Your link, Plug-In Breadboard Regulated Power Supply is a complete fixed or variable power supply, The full wave bridge rectifier and filter capacitors are visible on the board. It takes an AC or DC input:



    • Supply voltage: 9 to 15V DC or 6 to 12V AC adapter (15V DC or 12V AC required for 12V output)
Under what circumstances would one use this breadboard https://www.canakit.com/1-5-24v-300ma-regulated-power-supply-kit-ck277-uk277.html if one can just plug a wall adapter barrell plug into its receptior on a breadbored?
I guess if someone wanted a small low current supply with an adjustable output capability they may have use for it.

Older wall warts and wall warts in general are very safe. The older transformer types offer galvanic isolation from AC mains. You can place a short across most wall warts, the good quality ones, and they do not heat up. I have never seen a wall wart start a fire or melt down. When considering a power source you consider what you need it for and in your case of powering a half dozen LED IR Emitters I would just go with a simple wall wart offering a 12 VDC output. You can break down the wall wart types such as unregulated, a linear regulated transformer type and lastly a regulated SMPS type. Wall wart is merely a generic term. If you have concerns as to safety then fuse whatever you choose with a simple inline fuse. Anyway, for your intended use I would just go with a 12 VDC SMPS type wall wart not that strict regulation is necessary but a decent quality wall wart is inexpensive and perfectly safe.

<EDIT> I see while I typed and fed the dogs Max covered it quite well. :) </EDIT>

Ron
 

ebp

Joined Feb 8, 2018
2,332
If you are only powering the LEDs, then an unregulated supply is likely OK, but it will be necessary to make some measurements. Typically the secondary voltage of a small transformer will be well above nominal with no load or a light load. A wall wart that is nominally 12 volts might well produce 18 V when very lightly loaded. This of course requires a higher resistor value for the LEDs - and possibly higher power rating for the resistor. I would measure the unloaded voltage, calculate the resistors, try the LED string with the resistor and verify the voltage under load. A lower resistance might be required.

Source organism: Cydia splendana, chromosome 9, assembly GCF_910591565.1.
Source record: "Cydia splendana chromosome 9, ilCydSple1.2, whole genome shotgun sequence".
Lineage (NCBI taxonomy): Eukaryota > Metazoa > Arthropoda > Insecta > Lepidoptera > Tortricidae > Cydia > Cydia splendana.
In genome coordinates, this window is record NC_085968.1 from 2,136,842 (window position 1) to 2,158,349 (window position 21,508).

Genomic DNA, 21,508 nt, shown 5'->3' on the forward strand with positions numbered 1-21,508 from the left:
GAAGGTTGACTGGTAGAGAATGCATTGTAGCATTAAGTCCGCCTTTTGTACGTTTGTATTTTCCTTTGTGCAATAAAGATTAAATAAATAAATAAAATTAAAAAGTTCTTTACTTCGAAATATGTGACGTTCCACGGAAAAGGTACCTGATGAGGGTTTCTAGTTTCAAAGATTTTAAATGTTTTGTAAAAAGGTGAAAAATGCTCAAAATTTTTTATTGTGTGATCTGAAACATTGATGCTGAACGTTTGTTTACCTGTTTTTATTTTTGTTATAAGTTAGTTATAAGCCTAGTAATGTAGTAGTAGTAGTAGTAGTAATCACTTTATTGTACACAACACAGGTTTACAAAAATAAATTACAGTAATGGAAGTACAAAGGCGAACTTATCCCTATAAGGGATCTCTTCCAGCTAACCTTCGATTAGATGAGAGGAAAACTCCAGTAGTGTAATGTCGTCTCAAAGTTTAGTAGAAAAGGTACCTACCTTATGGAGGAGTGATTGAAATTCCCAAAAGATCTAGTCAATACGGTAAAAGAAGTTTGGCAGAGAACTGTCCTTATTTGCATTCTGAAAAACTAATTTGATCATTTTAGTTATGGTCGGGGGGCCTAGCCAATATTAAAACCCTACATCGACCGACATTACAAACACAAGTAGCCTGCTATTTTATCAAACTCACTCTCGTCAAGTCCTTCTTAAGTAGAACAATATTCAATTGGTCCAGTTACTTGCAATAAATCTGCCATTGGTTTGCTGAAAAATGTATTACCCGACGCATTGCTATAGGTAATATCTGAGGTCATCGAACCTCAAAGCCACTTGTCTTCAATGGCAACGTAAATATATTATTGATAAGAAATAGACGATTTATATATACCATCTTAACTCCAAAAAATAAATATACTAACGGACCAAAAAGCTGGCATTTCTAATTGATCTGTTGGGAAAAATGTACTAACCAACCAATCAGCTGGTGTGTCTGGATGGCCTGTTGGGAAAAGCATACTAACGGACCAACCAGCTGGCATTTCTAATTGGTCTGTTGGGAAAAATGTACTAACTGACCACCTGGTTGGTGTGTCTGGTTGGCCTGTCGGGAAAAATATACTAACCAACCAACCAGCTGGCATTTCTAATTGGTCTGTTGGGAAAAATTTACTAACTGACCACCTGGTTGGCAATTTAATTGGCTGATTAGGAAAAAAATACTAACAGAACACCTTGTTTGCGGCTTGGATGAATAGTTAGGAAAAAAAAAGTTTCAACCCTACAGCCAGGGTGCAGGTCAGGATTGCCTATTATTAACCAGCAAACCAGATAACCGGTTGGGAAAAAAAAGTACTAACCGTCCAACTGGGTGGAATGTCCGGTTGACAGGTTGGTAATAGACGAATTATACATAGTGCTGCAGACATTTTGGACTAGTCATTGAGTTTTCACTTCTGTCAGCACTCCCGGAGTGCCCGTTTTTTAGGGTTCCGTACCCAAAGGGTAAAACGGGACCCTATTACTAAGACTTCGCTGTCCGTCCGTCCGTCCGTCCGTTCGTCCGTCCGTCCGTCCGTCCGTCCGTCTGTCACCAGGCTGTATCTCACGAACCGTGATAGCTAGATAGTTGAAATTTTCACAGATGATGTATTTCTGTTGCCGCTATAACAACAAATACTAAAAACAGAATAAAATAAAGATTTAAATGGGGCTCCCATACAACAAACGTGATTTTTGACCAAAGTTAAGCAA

The other thing that must be considered with an unregulated ww is variation in your AC line voltage. In many places that isn't much of an issue, but in others it can be.

An LM317 voltage regulator can be used to make a very simple constant current regulator with just a single resistor. You'll find how to do that in the datasheet. An LM317 in the TO-220 package (which can be attached to a heatsink) is around a dollar.

[EDIT] With 20 V in and about 7.2 V across your LEDs, an LM317 delivering 50 mA would dissipate about (20 - 7.2) V x .05 A = 0.64 W. It would run quite warm, so a small heatsink might be desirable though not really necessary if the ambient temperature isn't too high.
 
Last edited:

MaxHeadRoom

Joined Jul 18, 2013
20,028
Unregulated Wall-Warts usually rely on the rated load in order to bring them down to the stated voltage, the O.C. voltage is much higher.
Max.